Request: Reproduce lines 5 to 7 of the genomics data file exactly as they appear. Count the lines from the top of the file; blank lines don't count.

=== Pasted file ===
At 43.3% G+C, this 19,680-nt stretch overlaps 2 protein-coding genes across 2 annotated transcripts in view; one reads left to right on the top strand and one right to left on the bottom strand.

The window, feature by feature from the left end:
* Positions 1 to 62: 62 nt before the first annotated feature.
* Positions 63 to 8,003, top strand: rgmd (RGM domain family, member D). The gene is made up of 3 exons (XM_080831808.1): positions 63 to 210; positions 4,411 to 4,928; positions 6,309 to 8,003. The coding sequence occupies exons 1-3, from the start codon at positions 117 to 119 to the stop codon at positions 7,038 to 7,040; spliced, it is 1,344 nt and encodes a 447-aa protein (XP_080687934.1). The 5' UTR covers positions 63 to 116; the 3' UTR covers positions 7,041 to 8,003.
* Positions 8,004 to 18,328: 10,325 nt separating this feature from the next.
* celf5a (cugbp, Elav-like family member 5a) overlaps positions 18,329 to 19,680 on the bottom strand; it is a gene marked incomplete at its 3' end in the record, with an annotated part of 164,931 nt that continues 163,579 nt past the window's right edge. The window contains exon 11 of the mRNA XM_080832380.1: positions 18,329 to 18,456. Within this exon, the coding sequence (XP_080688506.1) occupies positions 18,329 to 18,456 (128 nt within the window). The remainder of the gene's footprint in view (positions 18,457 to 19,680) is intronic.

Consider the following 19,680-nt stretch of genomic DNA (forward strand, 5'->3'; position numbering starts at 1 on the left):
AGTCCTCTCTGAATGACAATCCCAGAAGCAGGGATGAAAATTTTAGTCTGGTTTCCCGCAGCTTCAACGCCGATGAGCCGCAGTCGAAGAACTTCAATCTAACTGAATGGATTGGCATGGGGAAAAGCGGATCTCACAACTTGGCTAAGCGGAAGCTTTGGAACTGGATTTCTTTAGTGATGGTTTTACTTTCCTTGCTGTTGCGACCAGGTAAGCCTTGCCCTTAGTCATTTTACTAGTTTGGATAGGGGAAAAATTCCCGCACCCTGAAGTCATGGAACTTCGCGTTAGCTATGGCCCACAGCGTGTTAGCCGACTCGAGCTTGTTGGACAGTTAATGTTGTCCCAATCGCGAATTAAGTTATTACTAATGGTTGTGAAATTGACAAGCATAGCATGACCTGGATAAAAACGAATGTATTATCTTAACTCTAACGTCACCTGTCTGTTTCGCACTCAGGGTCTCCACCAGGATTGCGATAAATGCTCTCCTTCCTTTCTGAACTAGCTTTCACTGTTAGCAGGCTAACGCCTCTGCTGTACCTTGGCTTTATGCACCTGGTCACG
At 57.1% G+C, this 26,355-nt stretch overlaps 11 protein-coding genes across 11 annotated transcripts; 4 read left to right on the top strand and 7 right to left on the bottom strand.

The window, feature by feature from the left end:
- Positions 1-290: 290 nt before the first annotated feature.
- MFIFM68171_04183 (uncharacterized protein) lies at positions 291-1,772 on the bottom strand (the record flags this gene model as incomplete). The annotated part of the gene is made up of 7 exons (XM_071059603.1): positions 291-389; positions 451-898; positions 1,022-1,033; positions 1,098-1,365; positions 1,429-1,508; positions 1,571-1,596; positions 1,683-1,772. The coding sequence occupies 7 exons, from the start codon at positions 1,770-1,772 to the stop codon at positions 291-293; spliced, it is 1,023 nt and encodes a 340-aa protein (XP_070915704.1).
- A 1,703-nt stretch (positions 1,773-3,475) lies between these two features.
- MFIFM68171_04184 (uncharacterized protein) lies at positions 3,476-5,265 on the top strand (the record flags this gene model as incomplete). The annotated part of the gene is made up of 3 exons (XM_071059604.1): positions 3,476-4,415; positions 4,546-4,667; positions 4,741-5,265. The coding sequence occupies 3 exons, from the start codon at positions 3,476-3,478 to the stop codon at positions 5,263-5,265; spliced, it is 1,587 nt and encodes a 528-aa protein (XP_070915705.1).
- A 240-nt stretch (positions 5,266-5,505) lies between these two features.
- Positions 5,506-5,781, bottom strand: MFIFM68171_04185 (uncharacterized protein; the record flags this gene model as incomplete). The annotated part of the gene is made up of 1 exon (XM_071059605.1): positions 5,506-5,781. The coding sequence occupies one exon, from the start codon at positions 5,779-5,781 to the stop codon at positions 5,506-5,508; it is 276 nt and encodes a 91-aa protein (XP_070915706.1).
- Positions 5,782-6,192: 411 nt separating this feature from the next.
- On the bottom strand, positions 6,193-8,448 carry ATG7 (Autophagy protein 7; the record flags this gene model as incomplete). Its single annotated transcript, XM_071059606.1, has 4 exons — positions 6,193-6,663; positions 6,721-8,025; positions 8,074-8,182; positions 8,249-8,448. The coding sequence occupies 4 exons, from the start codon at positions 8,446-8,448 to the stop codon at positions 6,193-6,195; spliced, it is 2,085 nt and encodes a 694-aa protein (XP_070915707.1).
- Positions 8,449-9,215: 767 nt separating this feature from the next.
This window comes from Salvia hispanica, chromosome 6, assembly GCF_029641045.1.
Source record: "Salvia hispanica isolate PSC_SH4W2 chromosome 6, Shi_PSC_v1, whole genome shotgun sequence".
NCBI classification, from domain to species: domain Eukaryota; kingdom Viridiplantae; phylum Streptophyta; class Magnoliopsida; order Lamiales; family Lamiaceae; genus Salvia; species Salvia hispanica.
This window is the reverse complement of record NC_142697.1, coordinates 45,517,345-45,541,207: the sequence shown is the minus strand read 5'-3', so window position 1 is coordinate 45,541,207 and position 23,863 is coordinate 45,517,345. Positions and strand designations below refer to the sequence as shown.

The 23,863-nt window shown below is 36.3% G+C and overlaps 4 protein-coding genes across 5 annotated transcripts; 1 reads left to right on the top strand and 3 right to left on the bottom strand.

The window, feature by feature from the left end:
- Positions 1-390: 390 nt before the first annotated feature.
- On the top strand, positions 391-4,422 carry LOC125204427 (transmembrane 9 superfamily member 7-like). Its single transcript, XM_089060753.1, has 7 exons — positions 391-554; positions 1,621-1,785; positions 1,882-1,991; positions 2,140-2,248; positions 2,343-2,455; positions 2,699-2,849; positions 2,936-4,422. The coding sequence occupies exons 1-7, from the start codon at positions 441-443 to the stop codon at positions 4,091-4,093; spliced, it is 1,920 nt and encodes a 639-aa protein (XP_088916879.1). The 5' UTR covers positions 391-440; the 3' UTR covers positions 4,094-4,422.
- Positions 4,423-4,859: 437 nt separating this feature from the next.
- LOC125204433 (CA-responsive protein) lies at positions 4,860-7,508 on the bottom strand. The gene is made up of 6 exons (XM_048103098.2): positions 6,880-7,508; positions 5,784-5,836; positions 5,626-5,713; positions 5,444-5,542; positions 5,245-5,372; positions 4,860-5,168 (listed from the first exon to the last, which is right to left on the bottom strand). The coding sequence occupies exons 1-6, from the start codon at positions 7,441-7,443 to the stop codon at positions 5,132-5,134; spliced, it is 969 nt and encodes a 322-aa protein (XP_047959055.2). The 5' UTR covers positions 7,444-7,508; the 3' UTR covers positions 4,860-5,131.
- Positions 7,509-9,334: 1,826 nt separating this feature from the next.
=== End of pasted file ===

* Positions 8,004 to 18,328: 10,325 nt separating this feature from the next.
* celf5a (cugbp, Elav-like family member 5a) overlaps positions 18,329 to 19,680 on the bottom strand; it is a gene marked incomplete at its 3' end in the record, with an annotated part of 164,931 nt that continues 163,579 nt past the window's right edge. The window contains exon 11 of the mRNA XM_080832380.1: positions 18,329 to 18,456. Within this exon, the coding sequence (XP_080688506.1) occupies positions 18,329 to 18,456 (128 nt within the window). The remainder of the gene's footprint in view (positions 18,457 to 19,680) is intronic.

Consider the following 19,680-nt stretch of genomic DNA (forward strand, 5'->3'; position numbering starts at 1 on the left):